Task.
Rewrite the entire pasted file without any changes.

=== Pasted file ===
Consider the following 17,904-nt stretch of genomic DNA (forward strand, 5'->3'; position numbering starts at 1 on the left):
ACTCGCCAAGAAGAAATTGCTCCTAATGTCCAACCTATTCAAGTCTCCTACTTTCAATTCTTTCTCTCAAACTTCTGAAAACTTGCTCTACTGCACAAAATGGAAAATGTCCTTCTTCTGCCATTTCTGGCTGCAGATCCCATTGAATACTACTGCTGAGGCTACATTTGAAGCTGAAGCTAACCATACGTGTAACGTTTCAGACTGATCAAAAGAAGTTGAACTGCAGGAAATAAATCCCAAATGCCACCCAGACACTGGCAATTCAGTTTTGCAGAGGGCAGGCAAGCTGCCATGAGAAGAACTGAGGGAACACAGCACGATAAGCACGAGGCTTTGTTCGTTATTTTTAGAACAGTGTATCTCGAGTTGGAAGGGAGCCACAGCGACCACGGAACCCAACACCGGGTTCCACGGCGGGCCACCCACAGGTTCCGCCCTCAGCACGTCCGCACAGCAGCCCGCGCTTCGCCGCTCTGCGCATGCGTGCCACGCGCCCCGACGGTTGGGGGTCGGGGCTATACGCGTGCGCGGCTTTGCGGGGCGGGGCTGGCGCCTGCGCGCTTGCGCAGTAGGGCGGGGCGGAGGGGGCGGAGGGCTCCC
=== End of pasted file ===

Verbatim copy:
Consider the following 17,904-nt stretch of genomic DNA (forward strand, 5'->3'; position numbering starts at 1 on the left):
ACTCGCCAAGAAGAAATTGCTCCTAATGTCCAACCTATTCAAGTCTCCTACTTTCAATTCTTTCTCTCAAACTTCTGAAAACTTGCTCTACTGCACAAAATGGAAAATGTCCTTCTTCTGCCATTTCTGGCTGCAGATCCCATTGAATACTACTGCTGAGGCTACATTTGAAGCTGAAGCTAACCATACGTGTAACGTTTCAGACTGATCAAAAGAAGTTGAACTGCAGGAAATAAATCCCAAATGCCACCCAGACACTGGCAATTCAGTTTTGCAGAGGGCAGGCAAGCTGCCATGAGAAGAACTGAGGGAACACAGCACGATAAGCACGAGGCTTTGTTCGTTATTTTTAGAACAGTGTATCTCGAGTTGGAAGGGAGCCACAGCGACCACGGAACCCAACACCGGGTTCCACGGCGGGCCACCCACAGGTTCCGCCCTCAGCACGTCCGCACAGCAGCCCGCGCTTCGCCGCTCTGCGCATGCGTGCCACGCGCCCCGACGGTTGGGGGTCGGGGCTATACGCGTGCGCGGCTTTGCGGGGCGGGGCTGGCGCCTGCGCGCTTGCGCAGTAGGGCGGGGCGGAGGGGGCGGAGGGCTCCC